“The Past” serves as a worthy follow-up to “A Separation,” respectfully honoring the groundbreaking legacy of the family drama about a couple torn by the desire to start a new life abroad and the guilt of leaving their elderly father in Iran (also see “Family Portrait Exposes Idiosyncrasies of Iran’s Authoritarianism” in the February 2012 issue of The Washington Diplomat). In a way, the story of “The Past” picks up where “A Separation” left off. “The Past” opens at the airport in Paris, where Marie (Bejo) has fetched her Iranian-descended husband after a lengthy absence. Initially, the scene appears to be a happy reunion, but it turns out that Ahmad (Mosaffa) is actually finally agreeing to grant a long overdue divorce to Marie.
In the meantime, they must coexist under the same roof in Marie’s home, also inhabited by Lucie (Pauline Burlet) and Léa (Jeanne Jestin), Marie’s children from a relationship prior to Ahmad. What Marie does not tell Ahmad, until he finds out for himself, is that her current lover Samir (Rahim) has moved in with his young stepson Fouad (Elyes Aguis). That’s rather a big mess in a small space, leaving little room for secrets.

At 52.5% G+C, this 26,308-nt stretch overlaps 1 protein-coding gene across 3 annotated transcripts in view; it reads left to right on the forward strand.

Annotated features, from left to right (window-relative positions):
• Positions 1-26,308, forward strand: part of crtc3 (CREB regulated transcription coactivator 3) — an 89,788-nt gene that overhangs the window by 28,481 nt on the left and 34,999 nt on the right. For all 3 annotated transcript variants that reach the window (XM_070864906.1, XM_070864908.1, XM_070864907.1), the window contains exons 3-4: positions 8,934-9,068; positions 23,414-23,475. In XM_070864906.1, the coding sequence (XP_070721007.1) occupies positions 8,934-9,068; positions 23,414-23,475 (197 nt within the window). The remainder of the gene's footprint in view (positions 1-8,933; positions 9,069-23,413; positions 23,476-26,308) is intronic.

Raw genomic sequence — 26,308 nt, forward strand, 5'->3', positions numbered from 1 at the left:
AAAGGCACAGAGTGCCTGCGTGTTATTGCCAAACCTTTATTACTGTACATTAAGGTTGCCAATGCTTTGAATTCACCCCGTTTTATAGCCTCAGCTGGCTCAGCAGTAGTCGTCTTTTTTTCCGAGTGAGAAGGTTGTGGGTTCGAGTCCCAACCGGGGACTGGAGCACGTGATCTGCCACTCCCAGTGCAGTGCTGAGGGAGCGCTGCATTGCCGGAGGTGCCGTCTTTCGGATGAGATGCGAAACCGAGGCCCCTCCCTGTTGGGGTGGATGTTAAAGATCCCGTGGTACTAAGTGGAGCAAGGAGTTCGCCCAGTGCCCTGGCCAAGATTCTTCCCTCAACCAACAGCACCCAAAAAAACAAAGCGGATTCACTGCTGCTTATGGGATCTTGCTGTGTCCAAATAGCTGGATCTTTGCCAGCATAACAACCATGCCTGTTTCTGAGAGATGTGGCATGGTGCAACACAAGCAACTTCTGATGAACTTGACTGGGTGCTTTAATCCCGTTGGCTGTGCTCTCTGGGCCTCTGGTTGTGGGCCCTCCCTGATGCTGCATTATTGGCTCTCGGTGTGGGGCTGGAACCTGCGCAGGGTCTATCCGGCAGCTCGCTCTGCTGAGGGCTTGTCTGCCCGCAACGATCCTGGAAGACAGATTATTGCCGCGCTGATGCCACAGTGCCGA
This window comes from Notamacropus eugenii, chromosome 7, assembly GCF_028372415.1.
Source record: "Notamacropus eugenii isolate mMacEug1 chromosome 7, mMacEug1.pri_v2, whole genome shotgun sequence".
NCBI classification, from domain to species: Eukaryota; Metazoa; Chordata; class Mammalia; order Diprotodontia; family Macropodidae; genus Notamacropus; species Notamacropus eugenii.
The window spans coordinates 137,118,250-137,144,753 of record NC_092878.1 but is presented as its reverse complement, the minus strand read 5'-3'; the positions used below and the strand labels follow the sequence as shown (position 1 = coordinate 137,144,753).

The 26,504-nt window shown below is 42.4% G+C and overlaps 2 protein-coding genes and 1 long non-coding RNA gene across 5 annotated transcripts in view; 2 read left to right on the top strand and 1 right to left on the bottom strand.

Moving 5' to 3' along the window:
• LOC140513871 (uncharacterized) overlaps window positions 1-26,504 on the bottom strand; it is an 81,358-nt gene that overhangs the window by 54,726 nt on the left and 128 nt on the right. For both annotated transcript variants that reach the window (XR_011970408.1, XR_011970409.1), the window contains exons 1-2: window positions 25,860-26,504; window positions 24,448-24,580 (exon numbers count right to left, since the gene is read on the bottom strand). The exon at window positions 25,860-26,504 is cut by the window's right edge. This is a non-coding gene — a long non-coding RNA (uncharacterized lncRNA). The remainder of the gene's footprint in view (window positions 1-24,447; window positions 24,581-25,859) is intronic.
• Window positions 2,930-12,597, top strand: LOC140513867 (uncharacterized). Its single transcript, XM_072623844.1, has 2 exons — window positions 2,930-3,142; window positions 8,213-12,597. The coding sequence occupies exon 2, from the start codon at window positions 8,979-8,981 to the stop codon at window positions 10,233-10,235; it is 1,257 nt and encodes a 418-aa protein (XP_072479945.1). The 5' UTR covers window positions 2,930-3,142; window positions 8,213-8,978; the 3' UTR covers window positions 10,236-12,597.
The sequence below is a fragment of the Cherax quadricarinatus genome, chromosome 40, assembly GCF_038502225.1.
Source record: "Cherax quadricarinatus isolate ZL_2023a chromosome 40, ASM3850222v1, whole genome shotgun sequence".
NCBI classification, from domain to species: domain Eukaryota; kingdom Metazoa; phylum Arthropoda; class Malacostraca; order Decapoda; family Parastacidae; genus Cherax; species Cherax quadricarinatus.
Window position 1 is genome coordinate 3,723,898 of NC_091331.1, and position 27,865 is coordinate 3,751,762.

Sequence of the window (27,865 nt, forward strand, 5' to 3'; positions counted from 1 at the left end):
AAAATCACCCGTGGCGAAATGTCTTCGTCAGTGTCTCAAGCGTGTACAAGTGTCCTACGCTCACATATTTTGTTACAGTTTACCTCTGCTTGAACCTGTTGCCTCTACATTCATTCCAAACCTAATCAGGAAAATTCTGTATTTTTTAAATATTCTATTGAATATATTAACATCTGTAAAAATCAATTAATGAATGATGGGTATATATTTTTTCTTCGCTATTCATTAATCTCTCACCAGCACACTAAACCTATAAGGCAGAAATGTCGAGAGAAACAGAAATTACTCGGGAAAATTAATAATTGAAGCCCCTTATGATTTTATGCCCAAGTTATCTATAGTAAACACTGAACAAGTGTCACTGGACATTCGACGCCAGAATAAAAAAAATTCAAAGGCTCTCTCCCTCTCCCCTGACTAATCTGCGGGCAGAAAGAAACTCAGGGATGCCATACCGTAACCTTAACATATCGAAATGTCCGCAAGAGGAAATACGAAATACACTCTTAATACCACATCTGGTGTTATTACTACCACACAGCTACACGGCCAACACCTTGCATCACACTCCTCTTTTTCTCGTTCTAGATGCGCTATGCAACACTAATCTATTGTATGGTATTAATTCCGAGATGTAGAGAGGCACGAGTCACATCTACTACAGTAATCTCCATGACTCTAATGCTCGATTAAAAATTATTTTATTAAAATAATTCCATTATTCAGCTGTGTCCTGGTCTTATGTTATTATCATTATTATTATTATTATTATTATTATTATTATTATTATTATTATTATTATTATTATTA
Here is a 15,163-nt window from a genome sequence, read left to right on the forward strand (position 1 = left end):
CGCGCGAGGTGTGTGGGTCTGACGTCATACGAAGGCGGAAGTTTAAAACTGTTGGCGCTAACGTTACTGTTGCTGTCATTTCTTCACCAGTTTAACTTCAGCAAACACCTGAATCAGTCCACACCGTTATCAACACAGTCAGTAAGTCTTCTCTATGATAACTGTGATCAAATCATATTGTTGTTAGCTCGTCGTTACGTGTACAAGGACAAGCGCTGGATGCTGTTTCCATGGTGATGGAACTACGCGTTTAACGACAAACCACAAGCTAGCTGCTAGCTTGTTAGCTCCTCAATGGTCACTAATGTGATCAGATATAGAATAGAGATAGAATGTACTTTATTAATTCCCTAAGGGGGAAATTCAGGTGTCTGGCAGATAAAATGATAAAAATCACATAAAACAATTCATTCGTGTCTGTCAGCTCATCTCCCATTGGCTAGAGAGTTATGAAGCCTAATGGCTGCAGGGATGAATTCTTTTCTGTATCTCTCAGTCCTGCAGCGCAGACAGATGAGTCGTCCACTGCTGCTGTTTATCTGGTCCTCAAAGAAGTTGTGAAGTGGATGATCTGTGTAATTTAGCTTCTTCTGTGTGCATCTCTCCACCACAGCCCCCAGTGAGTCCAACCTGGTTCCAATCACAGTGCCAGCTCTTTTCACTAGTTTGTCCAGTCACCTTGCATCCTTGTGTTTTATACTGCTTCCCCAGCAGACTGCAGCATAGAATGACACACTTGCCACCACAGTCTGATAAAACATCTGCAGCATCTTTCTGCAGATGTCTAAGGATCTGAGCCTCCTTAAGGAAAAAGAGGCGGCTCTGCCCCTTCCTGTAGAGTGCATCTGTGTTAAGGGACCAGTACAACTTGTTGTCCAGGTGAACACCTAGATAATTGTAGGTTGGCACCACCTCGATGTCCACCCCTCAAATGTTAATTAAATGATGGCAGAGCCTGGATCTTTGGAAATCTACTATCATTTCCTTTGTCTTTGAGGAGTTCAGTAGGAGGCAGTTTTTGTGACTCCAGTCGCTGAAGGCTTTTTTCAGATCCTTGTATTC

(French and Farsi with subtitles; 130 min.)
Landmark’s E Street Cinema
Opens Fri., Jan. 10
4.5 out of 5 stars
British actor-cum-director Ralph Fiennes’ second turn behind the helm in “The Invisible Woman” is a much more calm, dignified journey than the overwrought craziness of his directorial debut, “Coriolanus.” The refined “Masterpiece Theatre” look worn handsomely well by “The Invisible Woman” provides a fitting backdrop for Fiennes’s direction and acting (he also stars in the title role)
Historic costume dramas continually pour out of the United Kingdom, but they’re seldom as in vogue as they are today due to the widespread popularity of “Downton Abbey” and the like. “The Invisible Woman” is a fine example of the genre that proves to be by no means tired out across the centuries. Costume designer Michael O’Connor (“The Duchess”) may even win another Academy Award for his fashionable creations that artfully drape the players.